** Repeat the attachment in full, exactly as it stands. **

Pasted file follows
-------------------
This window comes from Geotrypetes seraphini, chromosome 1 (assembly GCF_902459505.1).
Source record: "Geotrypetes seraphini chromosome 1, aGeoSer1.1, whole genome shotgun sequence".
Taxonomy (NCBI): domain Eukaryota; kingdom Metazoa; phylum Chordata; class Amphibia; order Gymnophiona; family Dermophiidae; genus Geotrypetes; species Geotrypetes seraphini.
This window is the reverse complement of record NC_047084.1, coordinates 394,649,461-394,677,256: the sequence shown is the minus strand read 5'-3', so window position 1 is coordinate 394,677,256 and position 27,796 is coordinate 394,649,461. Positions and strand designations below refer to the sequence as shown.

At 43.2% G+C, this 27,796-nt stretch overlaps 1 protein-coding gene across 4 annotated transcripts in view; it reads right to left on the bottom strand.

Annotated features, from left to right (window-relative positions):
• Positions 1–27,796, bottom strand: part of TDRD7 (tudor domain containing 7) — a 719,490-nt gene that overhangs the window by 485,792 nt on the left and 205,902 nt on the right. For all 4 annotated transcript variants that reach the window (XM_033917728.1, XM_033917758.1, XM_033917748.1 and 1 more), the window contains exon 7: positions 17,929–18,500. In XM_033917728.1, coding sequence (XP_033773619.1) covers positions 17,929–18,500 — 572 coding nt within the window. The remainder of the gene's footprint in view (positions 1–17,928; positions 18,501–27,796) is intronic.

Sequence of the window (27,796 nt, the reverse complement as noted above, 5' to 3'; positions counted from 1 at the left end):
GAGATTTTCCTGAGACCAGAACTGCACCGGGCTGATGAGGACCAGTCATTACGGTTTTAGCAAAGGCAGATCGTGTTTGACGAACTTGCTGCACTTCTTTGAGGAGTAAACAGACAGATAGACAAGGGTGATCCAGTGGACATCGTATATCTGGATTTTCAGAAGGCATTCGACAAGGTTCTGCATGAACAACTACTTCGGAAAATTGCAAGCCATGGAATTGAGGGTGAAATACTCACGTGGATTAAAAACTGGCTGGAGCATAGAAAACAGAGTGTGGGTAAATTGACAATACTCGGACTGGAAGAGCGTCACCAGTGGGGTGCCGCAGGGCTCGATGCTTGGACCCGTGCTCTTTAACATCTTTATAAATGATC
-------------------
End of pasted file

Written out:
This window comes from Geotrypetes seraphini, chromosome 1 (assembly GCF_902459505.1).
Source record: "Geotrypetes seraphini chromosome 1, aGeoSer1.1, whole genome shotgun sequence".
Taxonomy (NCBI): domain Eukaryota; kingdom Metazoa; phylum Chordata; class Amphibia; order Gymnophiona; family Dermophiidae; genus Geotrypetes; species Geotrypetes seraphini.
This window is the reverse complement of record NC_047084.1, coordinates 394,649,461-394,677,256: the sequence shown is the minus strand read 5'-3', so window position 1 is coordinate 394,677,256 and position 27,796 is coordinate 394,649,461. Positions and strand designations below refer to the sequence as shown.

At 43.2% G+C, this 27,796-nt stretch overlaps 1 protein-coding gene across 4 annotated transcripts in view; it reads right to left on the bottom strand.

Annotated features, from left to right (window-relative positions):
• Positions 1–27,796, bottom strand: part of TDRD7 (tudor domain containing 7) — a 719,490-nt gene that overhangs the window by 485,792 nt on the left and 205,902 nt on the right. For all 4 annotated transcript variants that reach the window (XM_033917728.1, XM_033917758.1, XM_033917748.1 and 1 more), the window contains exon 7: positions 17,929–18,500. In XM_033917728.1, coding sequence (XP_033773619.1) covers positions 17,929–18,500 — 572 coding nt within the window. The remainder of the gene's footprint in view (positions 1–17,928; positions 18,501–27,796) is intronic.

Sequence of the window (27,796 nt, the reverse complement as noted above, 5' to 3'; positions counted from 1 at the left end):
GAGATTTTCCTGAGACCAGAACTGCACCGGGCTGATGAGGACCAGTCATTACGGTTTTAGCAAAGGCAGATCGTGTTTGACGAACTTGCTGCACTTCTTTGAGGAGTAAACAGACAGATAGACAAGGGTGATCCAGTGGACATCGTATATCTGGATTTTCAGAAGGCATTCGACAAGGTTCTGCATGAACAACTACTTCGGAAAATTGCAAGCCATGGAATTGAGGGTGAAATACTCACGTGGATTAAAAACTGGCTGGAGCATAGAAAACAGAGTGTGGGTAAATTGACAATACTCGGACTGGAAGAGCGTCACCAGTGGGGTGCCGCAGGGCTCGATGCTTGGACCCGTGCTCTTTAACATCTTTATAAATGATC